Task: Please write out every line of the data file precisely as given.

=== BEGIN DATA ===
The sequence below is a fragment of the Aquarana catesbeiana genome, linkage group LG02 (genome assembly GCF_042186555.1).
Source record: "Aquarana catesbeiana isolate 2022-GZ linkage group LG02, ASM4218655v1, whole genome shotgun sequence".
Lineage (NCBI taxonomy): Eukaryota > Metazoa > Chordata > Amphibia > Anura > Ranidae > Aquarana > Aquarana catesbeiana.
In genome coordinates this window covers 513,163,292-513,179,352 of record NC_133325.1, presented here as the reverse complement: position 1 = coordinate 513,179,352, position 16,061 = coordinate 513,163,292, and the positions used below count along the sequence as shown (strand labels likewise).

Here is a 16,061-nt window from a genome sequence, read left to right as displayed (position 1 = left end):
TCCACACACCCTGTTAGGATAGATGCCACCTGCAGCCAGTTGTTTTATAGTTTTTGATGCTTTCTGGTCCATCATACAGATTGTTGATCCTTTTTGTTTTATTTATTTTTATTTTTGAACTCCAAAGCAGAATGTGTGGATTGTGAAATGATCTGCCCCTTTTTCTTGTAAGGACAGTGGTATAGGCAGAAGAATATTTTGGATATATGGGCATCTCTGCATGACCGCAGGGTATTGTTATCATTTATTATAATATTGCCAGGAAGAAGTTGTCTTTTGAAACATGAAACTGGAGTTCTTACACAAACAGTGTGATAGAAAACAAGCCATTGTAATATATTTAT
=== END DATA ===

The sequence below is a fragment of the Aquarana catesbeiana genome, linkage group LG02 (genome assembly GCF_042186555.1).
Source record: "Aquarana catesbeiana isolate 2022-GZ linkage group LG02, ASM4218655v1, whole genome shotgun sequence".
Lineage (NCBI taxonomy): Eukaryota > Metazoa > Chordata > Amphibia > Anura > Ranidae > Aquarana > Aquarana catesbeiana.
In genome coordinates this window covers 513,163,292-513,179,352 of record NC_133325.1, presented here as the reverse complement: position 1 = coordinate 513,179,352, position 16,061 = coordinate 513,163,292, and the positions used below count along the sequence as shown (strand labels likewise).

Here is a 16,061-nt window from a genome sequence, read left to right as displayed (position 1 = left end):
TCCACACACCCTGTTAGGATAGATGCCACCTGCAGCCAGTTGTTTTATAGTTTTTGATGCTTTCTGGTCCATCATACAGATTGTTGATCCTTTTTGTTTTATTTATTTTTATTTTTGAACTCCAAAGCAGAATGTGTGGATTGTGAAATGATCTGCCCCTTTTTCTTGTAAGGACAGTGGTATAGGCAGAAGAATATTTTGGATATATGGGCATCTCTGCATGACCGCAGGGTATTGTTATCATTTATTATAATATTGCCAGGAAGAAGTTGTCTTTTGAAACATGAAACTGGAGTTCTTACACAAACAGTGTGATAGAAAACAAGCCATTGTAATATATTTAT